The verdicts, after a six- month trial, led to protests from the British families of the defendants, who claimed some of the men had been tortured into confessing. Five of the defendants, including a 17-year-old, received jail terms of between three and seven years. Three others were freed because they had already served the length of their sentences in custody. Last night they were said to be thinking of staying in Yemen to appeal against the convictions. Two other men, of Algerian descent, were jailed for five years each.
Relatives of the eight men, who are from London, Luton and Birmingham, were due to meet Peter Hain, a Foreign Office minister. They have repeatedly criticised the Government for not doing enough to ensure a fair trial.
The Yemeni authorities claimed the men had been sent by Abu Hamza, a London-based Muslim cleric, to take part in a campaign of violence against the government. Two of those convicted, Mohamed Kamel, 17, and Mohsen Gailan, 18, are Abu Hamza's son and godson.
Last night the cleric, who is also accused of complicity in last year's kidnap of 16 Western tourists in Yemen, four of whom were shot dead during a rescue attempt, claimed the verdicts and sentences were retaliations against him. "The Yemeni regime is against Muslims ... I wouldn't be so naive as to ask the British Government to defend Muslims."
The men faced two charges: conspiracy to form an armed group and conspiracy to carry out terrorist activities. Kamel, found guilty on both counts, was sentenced to three years and two years. Malek Nasser, 26, and Gailan were both also found guilty on two counts and received seven years and three years. Sarmad Ahmed, 21, was jailed for five years and three years, with all sentences to be served concurrently.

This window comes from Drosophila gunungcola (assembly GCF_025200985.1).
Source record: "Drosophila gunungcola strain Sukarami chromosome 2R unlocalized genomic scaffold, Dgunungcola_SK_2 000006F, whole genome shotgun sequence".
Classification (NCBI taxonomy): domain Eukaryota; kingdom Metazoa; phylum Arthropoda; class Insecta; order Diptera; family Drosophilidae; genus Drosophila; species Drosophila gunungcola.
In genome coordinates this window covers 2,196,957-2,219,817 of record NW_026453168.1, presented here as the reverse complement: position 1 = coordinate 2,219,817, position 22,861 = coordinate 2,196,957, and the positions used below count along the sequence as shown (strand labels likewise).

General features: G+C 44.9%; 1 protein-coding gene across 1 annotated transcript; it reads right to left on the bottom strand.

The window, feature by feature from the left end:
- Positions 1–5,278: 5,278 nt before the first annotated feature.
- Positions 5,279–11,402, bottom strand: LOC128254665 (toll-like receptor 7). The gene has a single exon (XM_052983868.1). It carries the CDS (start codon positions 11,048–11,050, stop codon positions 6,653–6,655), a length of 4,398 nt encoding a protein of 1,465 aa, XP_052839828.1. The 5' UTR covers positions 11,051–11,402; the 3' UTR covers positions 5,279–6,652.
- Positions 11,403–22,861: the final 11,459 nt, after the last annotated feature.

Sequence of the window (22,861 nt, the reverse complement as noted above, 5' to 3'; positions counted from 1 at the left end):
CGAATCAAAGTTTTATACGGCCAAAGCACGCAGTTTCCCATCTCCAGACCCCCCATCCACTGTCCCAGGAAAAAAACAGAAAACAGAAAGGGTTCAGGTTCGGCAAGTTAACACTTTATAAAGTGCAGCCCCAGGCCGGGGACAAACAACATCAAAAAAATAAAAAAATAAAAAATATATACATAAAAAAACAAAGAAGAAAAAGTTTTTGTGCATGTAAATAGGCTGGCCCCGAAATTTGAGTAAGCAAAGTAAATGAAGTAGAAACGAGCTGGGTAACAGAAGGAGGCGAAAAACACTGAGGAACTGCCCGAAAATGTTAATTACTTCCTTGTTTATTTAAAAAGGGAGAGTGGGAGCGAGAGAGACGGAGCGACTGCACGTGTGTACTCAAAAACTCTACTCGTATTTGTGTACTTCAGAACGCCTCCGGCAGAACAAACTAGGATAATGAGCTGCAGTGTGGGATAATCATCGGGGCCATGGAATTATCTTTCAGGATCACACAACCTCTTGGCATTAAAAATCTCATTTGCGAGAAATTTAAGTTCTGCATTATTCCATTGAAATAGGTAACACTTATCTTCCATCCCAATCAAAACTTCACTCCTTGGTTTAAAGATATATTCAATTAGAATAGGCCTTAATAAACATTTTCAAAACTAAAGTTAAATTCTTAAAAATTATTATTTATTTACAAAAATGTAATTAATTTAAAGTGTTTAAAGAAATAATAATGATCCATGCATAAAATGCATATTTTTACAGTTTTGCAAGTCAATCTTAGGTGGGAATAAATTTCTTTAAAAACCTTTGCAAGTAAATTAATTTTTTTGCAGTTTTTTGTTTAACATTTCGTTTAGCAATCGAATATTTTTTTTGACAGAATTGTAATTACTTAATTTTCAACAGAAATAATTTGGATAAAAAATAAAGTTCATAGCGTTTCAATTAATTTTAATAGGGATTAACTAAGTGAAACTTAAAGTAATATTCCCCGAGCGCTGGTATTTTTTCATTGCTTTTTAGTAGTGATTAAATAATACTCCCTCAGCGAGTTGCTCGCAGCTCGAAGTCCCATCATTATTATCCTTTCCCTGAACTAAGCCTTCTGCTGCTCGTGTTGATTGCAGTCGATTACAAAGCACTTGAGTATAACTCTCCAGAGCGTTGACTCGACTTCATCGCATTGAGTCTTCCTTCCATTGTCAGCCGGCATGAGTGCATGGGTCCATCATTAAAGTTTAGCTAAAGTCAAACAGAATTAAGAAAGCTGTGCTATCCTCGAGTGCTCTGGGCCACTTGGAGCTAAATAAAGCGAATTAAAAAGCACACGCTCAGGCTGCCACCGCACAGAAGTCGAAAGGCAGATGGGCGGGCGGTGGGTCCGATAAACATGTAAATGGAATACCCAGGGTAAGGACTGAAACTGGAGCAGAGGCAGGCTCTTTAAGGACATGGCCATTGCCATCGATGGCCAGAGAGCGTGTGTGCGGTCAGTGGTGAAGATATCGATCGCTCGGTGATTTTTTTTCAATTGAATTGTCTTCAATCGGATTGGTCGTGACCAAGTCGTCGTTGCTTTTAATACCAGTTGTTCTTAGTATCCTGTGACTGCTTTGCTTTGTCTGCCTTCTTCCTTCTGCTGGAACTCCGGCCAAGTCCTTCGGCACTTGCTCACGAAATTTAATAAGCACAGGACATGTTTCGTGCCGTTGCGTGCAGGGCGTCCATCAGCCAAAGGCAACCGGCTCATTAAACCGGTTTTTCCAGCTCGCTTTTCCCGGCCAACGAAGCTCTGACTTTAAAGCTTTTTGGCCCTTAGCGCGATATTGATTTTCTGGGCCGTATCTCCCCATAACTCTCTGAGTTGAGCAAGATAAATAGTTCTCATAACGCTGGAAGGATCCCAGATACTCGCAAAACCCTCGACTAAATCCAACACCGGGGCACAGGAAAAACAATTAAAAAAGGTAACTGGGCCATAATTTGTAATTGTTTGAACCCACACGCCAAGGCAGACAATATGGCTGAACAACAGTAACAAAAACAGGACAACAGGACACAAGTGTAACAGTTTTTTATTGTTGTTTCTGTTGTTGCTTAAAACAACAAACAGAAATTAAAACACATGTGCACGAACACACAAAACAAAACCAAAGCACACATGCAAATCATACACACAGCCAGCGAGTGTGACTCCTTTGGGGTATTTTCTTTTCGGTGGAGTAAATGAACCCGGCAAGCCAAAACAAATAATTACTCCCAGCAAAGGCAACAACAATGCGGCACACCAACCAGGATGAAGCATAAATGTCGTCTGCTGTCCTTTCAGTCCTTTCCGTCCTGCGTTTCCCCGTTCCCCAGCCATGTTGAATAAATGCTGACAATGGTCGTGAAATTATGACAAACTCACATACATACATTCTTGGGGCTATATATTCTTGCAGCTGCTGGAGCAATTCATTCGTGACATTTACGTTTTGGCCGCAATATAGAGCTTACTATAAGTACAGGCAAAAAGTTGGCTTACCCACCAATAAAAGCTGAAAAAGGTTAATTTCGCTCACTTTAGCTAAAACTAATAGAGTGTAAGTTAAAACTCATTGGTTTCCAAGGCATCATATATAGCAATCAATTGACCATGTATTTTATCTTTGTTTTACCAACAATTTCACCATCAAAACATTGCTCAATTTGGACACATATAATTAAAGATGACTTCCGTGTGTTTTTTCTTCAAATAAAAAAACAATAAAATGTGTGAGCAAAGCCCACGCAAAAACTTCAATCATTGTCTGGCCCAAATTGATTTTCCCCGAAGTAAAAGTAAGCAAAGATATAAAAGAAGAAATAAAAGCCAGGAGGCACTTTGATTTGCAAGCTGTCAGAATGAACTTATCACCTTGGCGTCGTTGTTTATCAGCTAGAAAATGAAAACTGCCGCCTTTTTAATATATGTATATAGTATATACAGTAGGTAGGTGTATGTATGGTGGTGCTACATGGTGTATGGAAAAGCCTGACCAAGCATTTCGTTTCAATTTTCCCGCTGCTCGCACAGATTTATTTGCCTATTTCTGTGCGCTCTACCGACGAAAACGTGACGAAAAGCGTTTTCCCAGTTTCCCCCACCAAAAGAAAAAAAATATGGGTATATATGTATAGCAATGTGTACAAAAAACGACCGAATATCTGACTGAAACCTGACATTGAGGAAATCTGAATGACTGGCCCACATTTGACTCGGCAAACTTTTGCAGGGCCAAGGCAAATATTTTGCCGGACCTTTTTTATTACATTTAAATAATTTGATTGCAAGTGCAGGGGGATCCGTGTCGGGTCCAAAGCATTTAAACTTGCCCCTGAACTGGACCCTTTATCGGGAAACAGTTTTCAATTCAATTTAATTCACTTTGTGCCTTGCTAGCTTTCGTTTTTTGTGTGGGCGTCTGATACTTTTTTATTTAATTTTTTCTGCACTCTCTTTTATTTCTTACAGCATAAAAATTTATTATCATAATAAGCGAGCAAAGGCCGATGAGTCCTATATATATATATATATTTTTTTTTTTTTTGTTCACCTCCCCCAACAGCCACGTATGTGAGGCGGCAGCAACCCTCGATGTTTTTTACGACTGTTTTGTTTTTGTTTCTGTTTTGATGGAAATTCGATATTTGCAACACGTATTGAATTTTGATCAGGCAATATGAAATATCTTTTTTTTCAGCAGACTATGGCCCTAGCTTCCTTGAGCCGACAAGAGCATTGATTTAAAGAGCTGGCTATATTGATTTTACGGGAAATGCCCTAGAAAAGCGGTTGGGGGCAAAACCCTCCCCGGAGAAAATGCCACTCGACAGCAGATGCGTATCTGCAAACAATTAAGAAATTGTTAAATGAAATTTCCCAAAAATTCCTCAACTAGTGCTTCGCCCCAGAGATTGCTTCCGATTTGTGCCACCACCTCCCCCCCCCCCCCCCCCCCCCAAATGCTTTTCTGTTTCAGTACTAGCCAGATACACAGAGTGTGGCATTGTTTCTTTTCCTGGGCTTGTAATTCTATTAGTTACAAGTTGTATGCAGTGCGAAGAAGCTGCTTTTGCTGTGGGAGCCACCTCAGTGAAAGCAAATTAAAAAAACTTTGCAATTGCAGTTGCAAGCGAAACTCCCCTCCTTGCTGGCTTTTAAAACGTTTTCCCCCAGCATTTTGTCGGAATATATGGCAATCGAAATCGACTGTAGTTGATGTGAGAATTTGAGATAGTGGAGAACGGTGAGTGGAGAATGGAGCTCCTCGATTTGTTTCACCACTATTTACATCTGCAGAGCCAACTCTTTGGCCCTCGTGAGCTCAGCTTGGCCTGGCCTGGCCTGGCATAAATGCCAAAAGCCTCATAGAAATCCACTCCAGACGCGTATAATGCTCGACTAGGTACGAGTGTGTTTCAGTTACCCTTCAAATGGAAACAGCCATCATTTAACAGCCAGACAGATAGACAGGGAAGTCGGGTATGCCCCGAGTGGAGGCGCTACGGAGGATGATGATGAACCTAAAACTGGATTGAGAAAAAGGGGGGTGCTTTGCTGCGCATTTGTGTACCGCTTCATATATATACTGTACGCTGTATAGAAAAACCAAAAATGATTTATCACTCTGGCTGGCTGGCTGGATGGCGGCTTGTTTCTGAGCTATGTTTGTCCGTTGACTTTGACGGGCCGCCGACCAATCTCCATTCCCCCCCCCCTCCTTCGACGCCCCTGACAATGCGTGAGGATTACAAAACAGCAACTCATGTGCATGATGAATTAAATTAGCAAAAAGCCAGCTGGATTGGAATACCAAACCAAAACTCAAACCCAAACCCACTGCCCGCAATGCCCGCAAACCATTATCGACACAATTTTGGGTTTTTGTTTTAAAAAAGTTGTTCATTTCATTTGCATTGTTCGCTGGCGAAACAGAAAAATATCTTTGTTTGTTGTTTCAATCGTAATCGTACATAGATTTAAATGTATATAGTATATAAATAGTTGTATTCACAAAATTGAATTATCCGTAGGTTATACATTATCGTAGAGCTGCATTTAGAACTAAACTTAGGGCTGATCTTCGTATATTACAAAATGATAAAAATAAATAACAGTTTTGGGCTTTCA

Shahid Butt was convicted on the first count and sentenced to five years. Ghulam Hussein, 25, Shahzad Nabi, 20 and Ayaz Hussein, 26, were all freed because of time already served.
Shahid Butt's brother Rashid, said that the "joke trial" had been a nightmare. Breaking into tears as he ploughed through a prepared statement, Mr Butt could not hide his frustration at perceived Foreign Office inactivity,which he said bordered on the institutional racism exhibited during the Stephen Lawrence murder inquiry.
"Every time we have turned to official sources we have had the door slammed in our faces," he said. "We must not let this become another Lawrence tragedy. I am completely devastated and have the impossible task of going home to explain to my family and my brother's four kids, including his son Mulahim who cries every night for his father, that their father won't be coming back home."
His anger was shared by Atif Ahmed, the brother of Sarmad Ahmed, also jailed for five years. Mr Ahmed said British diplomats were guilty of "double standards" in dealing with Anglo-Asians abroad.
Rashad Yaqoob, the campaign's legal adviser, said: "This is an opportunity for the British Government to demonstrate the commitment that it does not at all look at race or colour when fulfilling its legal obligation to protect all its citizens abroad."
Last night, Mr Hain said: "We continue to take seriously the allegations that some of the men were tortured whilst in custody. The Prime Minister is writing to President Saleh."
Downing Street said the letter would be sent within 24 hours but the details would not be made public.Reuse content